16 years after the first 64-bit x86 processor was released, the PC industry has been taking steps to move away from the older 32-bit architecture. Many popular games and applications are dropping support for 32-bit processors, and Google announced today that 32-bit machines will soon no longer receive Android Studio updates.
Yesterday John Wu, the prolific developer behind the go-to Android root solution Magisk, released the public beta of Magisk version 19. The full changelog is available on XDA, with a more verbose version on the project's Github, but in short, v19 delivers a new module installation method, imageless support for modules, a return of native 64-bit support, a new MagiskHide system, and support for Android Q Beta 1.
While Apple phased out 32-bit apps on iOS over a year ago, Google has been taking its time — likely because there are still many 32-bit Android phones and tablets still in use. Google announced in December 2017 that 32-bit apps would eventually be phased out on 64-bit devices, and now the company has provided specific dates for the process.
The Nexus 6 had a lot of fine qualities, but the sluggish storage performance was a disappointment. This was mostly due to the automatic device encryption, which was managed by software rather than hardware. In today's Reddit AMA, the Nexus team was asked about encryption support in the Nexus 5X and 6P. VP of Engineering Dave Burke responded, saying it's still software-based, but it should be even faster than hardware encryption this time.
If the names Jide Tech and Remix sound oddly familiar to you, it's because we've previously talked about the Chinese company's Kickstarter project for an 11.6" Android tablet with a full keyboard and multi-window support (an Android Surface essentially) that was going for $39 in its Early Bird pledges. After the success of that campaign, Jide appears to have hit a rough patch with its delivery courier but most users seem to have finally received their tablets and are quite happy using them, as the project's comment section shows.
Jide, which was founded by 3 ex-Googlers, is now back with another Kickstarter project for a new Android product that runs its Remix OS.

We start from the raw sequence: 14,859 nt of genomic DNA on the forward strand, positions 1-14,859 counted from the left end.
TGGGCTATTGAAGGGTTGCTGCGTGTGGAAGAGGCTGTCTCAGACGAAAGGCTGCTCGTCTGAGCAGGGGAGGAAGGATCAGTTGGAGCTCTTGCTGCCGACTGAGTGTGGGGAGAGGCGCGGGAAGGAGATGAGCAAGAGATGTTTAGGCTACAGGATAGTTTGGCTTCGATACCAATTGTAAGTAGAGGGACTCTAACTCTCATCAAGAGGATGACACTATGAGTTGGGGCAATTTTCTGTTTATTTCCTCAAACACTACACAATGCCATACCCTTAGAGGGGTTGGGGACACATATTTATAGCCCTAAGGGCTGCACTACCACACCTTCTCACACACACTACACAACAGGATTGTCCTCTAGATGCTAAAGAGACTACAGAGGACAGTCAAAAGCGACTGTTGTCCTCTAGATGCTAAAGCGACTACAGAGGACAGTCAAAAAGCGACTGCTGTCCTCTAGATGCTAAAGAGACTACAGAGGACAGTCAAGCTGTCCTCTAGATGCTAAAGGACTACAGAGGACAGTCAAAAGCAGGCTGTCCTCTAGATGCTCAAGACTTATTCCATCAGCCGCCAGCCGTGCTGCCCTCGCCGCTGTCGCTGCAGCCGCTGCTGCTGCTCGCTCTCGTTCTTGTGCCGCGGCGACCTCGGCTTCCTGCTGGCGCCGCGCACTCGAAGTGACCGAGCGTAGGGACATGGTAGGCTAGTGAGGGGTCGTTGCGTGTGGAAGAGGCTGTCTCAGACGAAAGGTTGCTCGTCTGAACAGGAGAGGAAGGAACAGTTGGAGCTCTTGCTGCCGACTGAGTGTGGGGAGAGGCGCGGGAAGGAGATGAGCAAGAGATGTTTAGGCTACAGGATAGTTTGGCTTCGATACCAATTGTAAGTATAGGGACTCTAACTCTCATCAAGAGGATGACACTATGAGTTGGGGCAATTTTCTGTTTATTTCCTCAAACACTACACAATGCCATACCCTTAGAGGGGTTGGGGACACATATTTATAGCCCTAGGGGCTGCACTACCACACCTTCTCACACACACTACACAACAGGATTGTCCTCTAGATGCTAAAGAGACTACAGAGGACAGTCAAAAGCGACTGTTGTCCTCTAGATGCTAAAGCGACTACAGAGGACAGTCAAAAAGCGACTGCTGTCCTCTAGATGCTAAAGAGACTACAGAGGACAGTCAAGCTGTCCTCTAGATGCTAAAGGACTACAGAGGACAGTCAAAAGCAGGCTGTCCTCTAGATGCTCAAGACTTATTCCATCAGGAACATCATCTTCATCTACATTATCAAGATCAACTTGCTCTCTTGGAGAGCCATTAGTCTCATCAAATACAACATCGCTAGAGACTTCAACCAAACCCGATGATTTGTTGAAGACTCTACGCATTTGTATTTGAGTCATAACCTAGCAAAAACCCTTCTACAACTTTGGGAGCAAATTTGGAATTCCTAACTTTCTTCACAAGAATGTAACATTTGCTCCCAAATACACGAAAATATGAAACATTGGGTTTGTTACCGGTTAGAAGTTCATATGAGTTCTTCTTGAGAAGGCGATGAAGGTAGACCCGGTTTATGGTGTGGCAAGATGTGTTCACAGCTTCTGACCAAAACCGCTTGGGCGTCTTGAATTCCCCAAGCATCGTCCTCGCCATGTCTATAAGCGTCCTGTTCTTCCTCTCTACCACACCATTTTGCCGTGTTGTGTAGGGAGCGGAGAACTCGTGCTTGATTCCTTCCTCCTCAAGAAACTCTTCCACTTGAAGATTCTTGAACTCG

Qualcomm's 64-bit flagship part is the Snapdragon 810, but not all devices will need that kind of power. That's why the company is extending its new designs down to the mid-range with updated Snapdragon 600 and 400 series chips. There are a total of four new chips—the 620, 618, 425, and 415.
Odds are good that any Android devices you have around are running on ARM technology. The ARM architecture powers virtually all systems-on-a-chip (SoCs), with Intel x86 parts coming in a distant second. ARM doesn't actually make the chips, but it creates the reference designs and instruction set, then licenses the IP. Today the company is announcing some new designs and process refinements for other companies to license.
Lenovo might own Motorola now, but the company is still doing its own thing when it comes to mobile devices. There are a pair of new Android phones today, as well as a wearable and a completely self-indulgent accessory—a selfie flash. Your life is complete now, right?
The device is generally as we expected. It's an HTC-made Nexus tablet with a 4:3 aspect ratio and a 9" display (give or take). The tablet is not aluminum as we originally heard (plans change, after all), but evidently it does have brushed aluminum sides.
Back in June, Google announced Android was destined to gain 64-bit support in the coming L release. A few weeks later, Revision 10 of the Native Development Kit (NDK) was posted with support for the three 64-bit architectures that would be able to run the new version of Android: arm64-v8a, x86_64, and mips64. As we close in on the official release of Android L, Google has updated the NDK to revision 10b and added an emulator image developers can use to prepare their apps to run on devices built with Intel's 64-bit chips.